Execute an Authorization Code Grant Flow with PKCE
The Authorization Code with PKCE is the OAuth 2.0 grant that native apps use in order to access an API. In this document we will work through the steps needed in order to implement this: create a code verifier and a code challenge, get the user's authorization, get a token and access the API using the token.
Before beginning this tutorial, please:
1. Create a Code Verifier
First, you need to generate and store a
2. Create a Code Challenge
code_verifier, generate a
code_challenge that will be sent in the authorization request.
To begin an Authorization Code Grant flow, your native application should first send the user to the authorization URL including the
code_challenge and the method used to generate it.
audience: The unique identifier of the API the native app wants to access. Use the Identifier value on the Settings tab for the API you created as part of the prerequisites for this tutorial.
scope: The scopes that you want to request authorization for. These must be separated by a space. You can request any of the standard OpenID Connect (OIDC) scopes about users, such as
offline_accessto get a Refresh Token (make sure that the Allow Offline Access field is enabled in the API Settings).
response_type: Denotes the kind of credential that Auth0 will return (code vs token). For this flow, the value must be
client_id: Your application's Client ID. You can find this value at your Application's Settings.
redirect_uri: The URL to which Auth0 will redirect the browser after authorization has been granted by the user. The Authorization Code will be available in the
codeURL parameter. This URL must be specified as a valid callback URL under your Application's Settings.
code_challenge: Generated challenge from the
code_challenge_method: Method used to generate the challenge.
The PKCE spec defines two methods,
plain, the former is used in this example and is the only one supported by Auth0 since the latter is discouraged.
Now that you have an Authorization Code, you must exchange it for an Access Token that can be used to call your API. Using the Authorization Code (
code) from the previous step, you will need to
POST to the Token URL sending also the
grant_type: This must be
client_id: Your application's Client ID.
code_verifier: Cryptographically random key that was used to generate the
code: The Authorization Code received from the initial
redirect_uri: The URL must match exactly the
The response contains
token_type values, for example:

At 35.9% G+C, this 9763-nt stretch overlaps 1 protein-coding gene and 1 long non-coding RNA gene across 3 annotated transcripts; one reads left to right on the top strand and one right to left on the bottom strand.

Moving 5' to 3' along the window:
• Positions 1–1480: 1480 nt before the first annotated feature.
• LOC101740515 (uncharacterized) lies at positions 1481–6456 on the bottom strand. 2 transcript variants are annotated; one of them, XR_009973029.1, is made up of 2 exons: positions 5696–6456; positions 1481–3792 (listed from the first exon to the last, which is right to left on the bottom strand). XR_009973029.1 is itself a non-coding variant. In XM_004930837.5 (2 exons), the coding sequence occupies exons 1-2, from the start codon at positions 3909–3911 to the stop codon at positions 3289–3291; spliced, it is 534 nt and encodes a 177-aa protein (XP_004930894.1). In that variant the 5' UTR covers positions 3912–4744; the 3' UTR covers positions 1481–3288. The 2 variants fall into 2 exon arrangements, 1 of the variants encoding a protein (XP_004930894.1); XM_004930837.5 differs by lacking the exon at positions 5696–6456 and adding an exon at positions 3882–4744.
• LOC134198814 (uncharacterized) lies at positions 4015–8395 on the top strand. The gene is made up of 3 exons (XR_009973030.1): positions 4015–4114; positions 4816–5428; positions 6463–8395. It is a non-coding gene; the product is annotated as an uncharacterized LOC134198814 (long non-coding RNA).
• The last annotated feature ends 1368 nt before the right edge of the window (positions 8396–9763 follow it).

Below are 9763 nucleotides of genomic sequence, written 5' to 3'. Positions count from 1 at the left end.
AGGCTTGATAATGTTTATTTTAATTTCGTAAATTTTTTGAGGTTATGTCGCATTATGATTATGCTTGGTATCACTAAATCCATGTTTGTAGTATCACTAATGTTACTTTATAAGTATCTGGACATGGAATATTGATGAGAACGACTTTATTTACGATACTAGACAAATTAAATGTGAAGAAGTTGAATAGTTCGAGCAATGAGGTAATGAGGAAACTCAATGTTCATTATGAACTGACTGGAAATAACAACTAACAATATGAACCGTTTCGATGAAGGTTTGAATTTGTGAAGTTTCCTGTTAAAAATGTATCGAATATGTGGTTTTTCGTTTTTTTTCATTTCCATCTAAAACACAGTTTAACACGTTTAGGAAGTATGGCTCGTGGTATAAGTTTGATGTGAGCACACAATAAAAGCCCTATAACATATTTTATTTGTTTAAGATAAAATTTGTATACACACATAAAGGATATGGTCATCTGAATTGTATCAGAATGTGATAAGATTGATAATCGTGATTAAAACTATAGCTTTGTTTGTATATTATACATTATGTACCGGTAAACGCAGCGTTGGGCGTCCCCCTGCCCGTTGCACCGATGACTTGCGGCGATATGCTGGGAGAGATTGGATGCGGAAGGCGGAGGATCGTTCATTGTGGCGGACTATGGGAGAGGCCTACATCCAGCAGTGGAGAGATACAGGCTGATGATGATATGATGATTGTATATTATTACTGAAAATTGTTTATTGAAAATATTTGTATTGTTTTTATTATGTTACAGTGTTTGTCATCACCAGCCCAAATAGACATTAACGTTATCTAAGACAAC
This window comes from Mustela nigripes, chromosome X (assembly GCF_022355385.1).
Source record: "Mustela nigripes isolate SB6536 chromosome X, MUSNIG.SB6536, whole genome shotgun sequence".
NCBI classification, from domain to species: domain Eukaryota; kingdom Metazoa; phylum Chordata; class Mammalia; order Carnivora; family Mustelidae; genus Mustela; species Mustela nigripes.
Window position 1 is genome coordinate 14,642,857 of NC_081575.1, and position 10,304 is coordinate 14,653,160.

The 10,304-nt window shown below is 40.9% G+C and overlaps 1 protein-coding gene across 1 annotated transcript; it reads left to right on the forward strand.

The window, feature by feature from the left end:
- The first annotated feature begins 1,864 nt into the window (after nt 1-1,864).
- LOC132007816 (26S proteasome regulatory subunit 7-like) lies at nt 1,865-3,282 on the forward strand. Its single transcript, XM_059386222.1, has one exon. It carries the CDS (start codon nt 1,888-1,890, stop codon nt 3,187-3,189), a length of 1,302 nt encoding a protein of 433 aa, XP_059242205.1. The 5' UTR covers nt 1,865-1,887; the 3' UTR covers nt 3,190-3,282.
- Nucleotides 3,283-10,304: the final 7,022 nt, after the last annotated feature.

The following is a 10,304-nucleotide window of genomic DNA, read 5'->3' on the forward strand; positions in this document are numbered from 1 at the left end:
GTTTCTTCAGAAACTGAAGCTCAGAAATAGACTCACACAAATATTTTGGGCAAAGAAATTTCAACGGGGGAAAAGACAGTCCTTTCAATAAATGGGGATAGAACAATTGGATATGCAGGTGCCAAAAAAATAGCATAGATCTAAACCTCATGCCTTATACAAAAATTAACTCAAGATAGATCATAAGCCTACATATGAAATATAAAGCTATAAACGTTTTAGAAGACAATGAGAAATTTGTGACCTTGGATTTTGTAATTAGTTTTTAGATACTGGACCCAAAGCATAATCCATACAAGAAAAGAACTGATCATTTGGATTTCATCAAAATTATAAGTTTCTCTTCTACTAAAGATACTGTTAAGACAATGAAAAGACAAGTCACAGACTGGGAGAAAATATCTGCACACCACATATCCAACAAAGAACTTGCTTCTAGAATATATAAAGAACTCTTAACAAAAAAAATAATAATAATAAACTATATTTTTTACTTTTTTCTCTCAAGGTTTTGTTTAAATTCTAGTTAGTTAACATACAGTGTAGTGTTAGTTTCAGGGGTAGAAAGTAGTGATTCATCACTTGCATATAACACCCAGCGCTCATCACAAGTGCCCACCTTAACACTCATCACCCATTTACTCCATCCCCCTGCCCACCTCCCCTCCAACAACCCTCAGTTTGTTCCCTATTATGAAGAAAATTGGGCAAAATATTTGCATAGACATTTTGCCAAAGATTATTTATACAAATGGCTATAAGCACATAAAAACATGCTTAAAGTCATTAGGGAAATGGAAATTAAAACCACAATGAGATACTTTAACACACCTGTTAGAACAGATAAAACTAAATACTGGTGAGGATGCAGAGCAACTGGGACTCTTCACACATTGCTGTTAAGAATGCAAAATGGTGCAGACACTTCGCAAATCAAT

refresh_token will only be present in the response if you included the
offline_access scope AND enabled Allow Offline Access for your API in the Dashboard. For more information about Refresh Tokens and how to use them, see our documentation.
5. Call the API
Once you have the Access Token, you can use it to make calls to the API, by passing it as a Bearer Token in the
Authorization header of the HTTP request:
6. Verify the Token
Once your API receives a request with a Bearer Access Token, the first thing to do is to validate the token. This consists of a series of steps, and if any of these fails then the request must be rejected.
For details on the validations that should be performed refer to Validate an Access Token.
Optional: Customize the Tokens
You can use Rules to change the returned scopes of the Access Token and/or add claims to it (and the ID Token) with a script like this:
Namespacing Custom Claims
Auth0 returns profile information in a structured claim format as defined by the OpenID Connect (OIDC) specification. This means that in order to add custom claims to ID Tokens or Access Tokens, they must conform to a namespaced format to avoid possible collisions with standard OIDC claims. You can add namespaced claims using Rules.
If you wish to execute special logic unique to the Authorization Code (PKCE) grant, you can look at the
context.protocol property in your rule. If the value is
oidc-basic-profile, then the rule is running during the Authorization Code (PKCE) grant.
For an example implementation see the Mobile + API architecture scenario.
This is a series of tutorials that describe a scenario for a fictitious company. The company wants to implement a mobile app that the employees can use to send their timesheets to the company's Timesheets API using OAuth 2.0. The tutorials are accompanied by a sample that you can access in GitHub.